Take Me Out to the Park
Denali National Park is one of Alaska’s major tourist destinations. Most travelers make Denali a “must
good reason – it’s in beautiful country, with abundant opportunities
for viewing wildlife. Take a bus into the park to see Alaska and Denali
Lots of New Changes At Denali Make It Easier
Look for lots of changes at the park this summer. Watch for new buildings, construction activity,
and closures of familiar destinations.
Wilderness Access Center (the former visitor center building) is at
Mile 0.6 on the park road on the right, just past the campground. It’s
a reservation center. In this building, you can make or pick up bus and
campground reservations. If you haven’t made your reservation in
advance, you’ve got to go here to see if there’s space available on the
buses or in the campgrounds. You’ll also board your bus here.
The Backcountry Information Center is next to the Wilderness Access
Center in the parking lot. You go here if you want to enter the
backcountry of Denali on your own. There are rangers here who can talk
with you about the backcountry, set you up with bear canisters, and
give you helpful information about traveling safely through Denali
National Park. You can also view a video about how to behave in a bear
The Murie Science and Learning Center is an educational facility. In the summer, this building houses a wilderness
institute program that works closely with the University of Alaska at Fairbanks and other schools. There’s a wolf skeleton in the
lobby. You can inquire at the visitor center about programs offered here.
Denali Visitor Center is at mile 1.5. It includes a theater, exhibits,
a book store, and information desks staffed by National Park personnel.
You have to pass by several other buildings on your way to this new
center, but it’s the place to go to find out about what to do in the
park. There are rangers, exhibits, information on the park, a theater,
a web cam, and access to the railroad depot, a food court, and a
bookstore. Check here for information about ranger programs, and
ranger-led walks and hikes.
How to Get Into the Park
You can drive 15 miles to Savage River and hike there, parking your car near the river, and going up to the
rock formations or along the river loop trail.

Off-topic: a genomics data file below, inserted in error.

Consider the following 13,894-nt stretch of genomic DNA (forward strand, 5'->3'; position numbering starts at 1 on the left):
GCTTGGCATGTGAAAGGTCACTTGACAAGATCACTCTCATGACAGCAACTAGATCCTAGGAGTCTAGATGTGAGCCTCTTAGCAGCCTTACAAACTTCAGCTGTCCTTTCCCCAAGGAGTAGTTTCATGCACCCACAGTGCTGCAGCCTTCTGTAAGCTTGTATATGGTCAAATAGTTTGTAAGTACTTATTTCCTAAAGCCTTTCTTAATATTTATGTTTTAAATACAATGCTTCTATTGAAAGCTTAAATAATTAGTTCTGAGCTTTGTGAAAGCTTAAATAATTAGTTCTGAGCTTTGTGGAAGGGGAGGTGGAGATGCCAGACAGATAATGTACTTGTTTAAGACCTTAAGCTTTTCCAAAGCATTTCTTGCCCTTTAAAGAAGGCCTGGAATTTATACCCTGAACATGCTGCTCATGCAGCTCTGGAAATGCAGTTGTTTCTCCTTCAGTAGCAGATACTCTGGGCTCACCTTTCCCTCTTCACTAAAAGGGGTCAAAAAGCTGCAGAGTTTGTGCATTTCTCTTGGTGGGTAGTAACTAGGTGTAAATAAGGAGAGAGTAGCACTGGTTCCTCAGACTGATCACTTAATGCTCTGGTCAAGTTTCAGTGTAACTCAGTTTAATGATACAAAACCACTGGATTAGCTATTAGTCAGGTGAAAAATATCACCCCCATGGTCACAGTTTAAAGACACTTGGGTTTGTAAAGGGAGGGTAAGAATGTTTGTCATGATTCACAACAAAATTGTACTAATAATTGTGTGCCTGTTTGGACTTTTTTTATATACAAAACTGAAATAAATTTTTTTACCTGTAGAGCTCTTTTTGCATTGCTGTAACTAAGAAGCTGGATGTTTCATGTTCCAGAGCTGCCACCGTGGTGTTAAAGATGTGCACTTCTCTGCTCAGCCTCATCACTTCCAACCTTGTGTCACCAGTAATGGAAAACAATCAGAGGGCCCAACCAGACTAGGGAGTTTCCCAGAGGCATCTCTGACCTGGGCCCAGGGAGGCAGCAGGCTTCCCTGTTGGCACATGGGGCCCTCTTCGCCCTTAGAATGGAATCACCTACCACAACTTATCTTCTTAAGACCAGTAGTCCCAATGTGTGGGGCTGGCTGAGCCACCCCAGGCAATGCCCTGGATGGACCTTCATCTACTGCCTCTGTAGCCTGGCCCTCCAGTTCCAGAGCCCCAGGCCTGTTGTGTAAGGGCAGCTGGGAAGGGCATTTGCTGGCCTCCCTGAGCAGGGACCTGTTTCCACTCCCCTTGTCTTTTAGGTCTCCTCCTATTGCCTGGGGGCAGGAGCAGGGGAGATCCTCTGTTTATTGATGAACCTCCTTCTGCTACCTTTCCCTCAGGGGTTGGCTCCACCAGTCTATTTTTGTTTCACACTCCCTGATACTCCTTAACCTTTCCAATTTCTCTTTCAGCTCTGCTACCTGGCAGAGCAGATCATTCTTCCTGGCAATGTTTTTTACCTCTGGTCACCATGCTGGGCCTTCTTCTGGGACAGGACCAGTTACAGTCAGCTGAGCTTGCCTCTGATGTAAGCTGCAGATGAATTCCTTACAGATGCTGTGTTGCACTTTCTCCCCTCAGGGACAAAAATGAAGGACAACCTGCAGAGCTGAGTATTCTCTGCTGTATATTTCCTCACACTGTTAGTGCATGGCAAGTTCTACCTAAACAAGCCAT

you want to go past Savage River, go to the Wilderness Access Center
and sign up for a bus (where you bring your own food and water and can
get on and off) or a tour bus (where a box lunch and drink are provided
at a higher cost.)
When you sign up, you’ll also
pay your entrance fee to the park as part of the ticket. Rates vary according to the distance.
Taking the Bus
National parks have a long history of bus travel. Back in the 1930’s, in the Grand Canyon, lodge employees used
to sing to tourists as their buses arrived and left.
today, school buses are used in Denali National Park. Fancier buses are also be available – for a price. They feature rows
of indoor video screens, operated by the bus driver, for close-up views
of the animals outside the bus.
million people enter the park each year.
Plan to stick around the Denali National Park area for a few days.
Don’t plan on taking the bus the first day. You’ve
just had a long drive.
Spend your first day at the visitor center, orienting yourself, and take at least one short hike.
The raft trips down
the Nenana River are also fun. A wide variety of raft trips are available.
You can also go flightseeing. Be sure to visit the neighboring towns of Cantwell and Healy!
National Park Destinations
Free shuttle buses will take you around the entrance area (and to the dog sled demonstration) in the summer.
• Savage River (Mile 15) You can drive or take the Savage River Shuttle.
• Sanctuary River (Mile 23) Ranger
station, tiny tent campground, and hiking.
• Teklanika Campground (Mile 29) RV’s and vehicles only.
• Igloo Creek (Mile 34) Tent
campground. Closed this summer.
• Polychrome Pass (Mile 46) Glaciers, wild animals, hikes in high country, mountain views.
River (Mile 53) Dall sheep, cliffs, rivers, visitor center, ranger guided hikes, book store.
• Fish Creek Turnaround (Mile 64)
(Mile 66) Visitor Center at Mile 66 of the park road.
• Wonder Lake (Mile 85) McKinley view, campground, visitor center.
• Kantishna (Mile 90) Private
advice: Don’t commit to a long ride to Wonder Lake on your first bus
trip. Start with a shorter ride. Even a “short ride” will seem pretty
long. Especially on a rainy day.
(Photo, Robert Gaucher)
Following the Rules
If you’ve been traveling around Alaska, you’ll notice that Denali National Park is heavily regulated when compared
to places like the Denali Highway.
For example, if a moose comes near the road, park personnel may soon arrive on the scene also, to monitor
benefit to this is that you’re more likely to get help and guidance if
you need it than in other parts of the state, where you are on your
own, with little chance of assistance or rescue if you get in trouble.
Remember, the rules at Denali are designed to protect the wilderness
Bear Very Wary
If you’re going to camp in the “backcountry” you have to pick up a bear-resistant food container from the
Backcountry Information Center.
Keeping a Lid on Climbing
Since the first climber tried to summit McKinley in 1903, 30,049 climbers have made the attempt.
Now, over 1,000
are trying each year. About 500 of them succeed.
It’s hard to keep that much wilderness traffic under control. Starting in 2007,
no more than 1,500 a year will be allowed to climb the mountain.
Park's Dog Kennels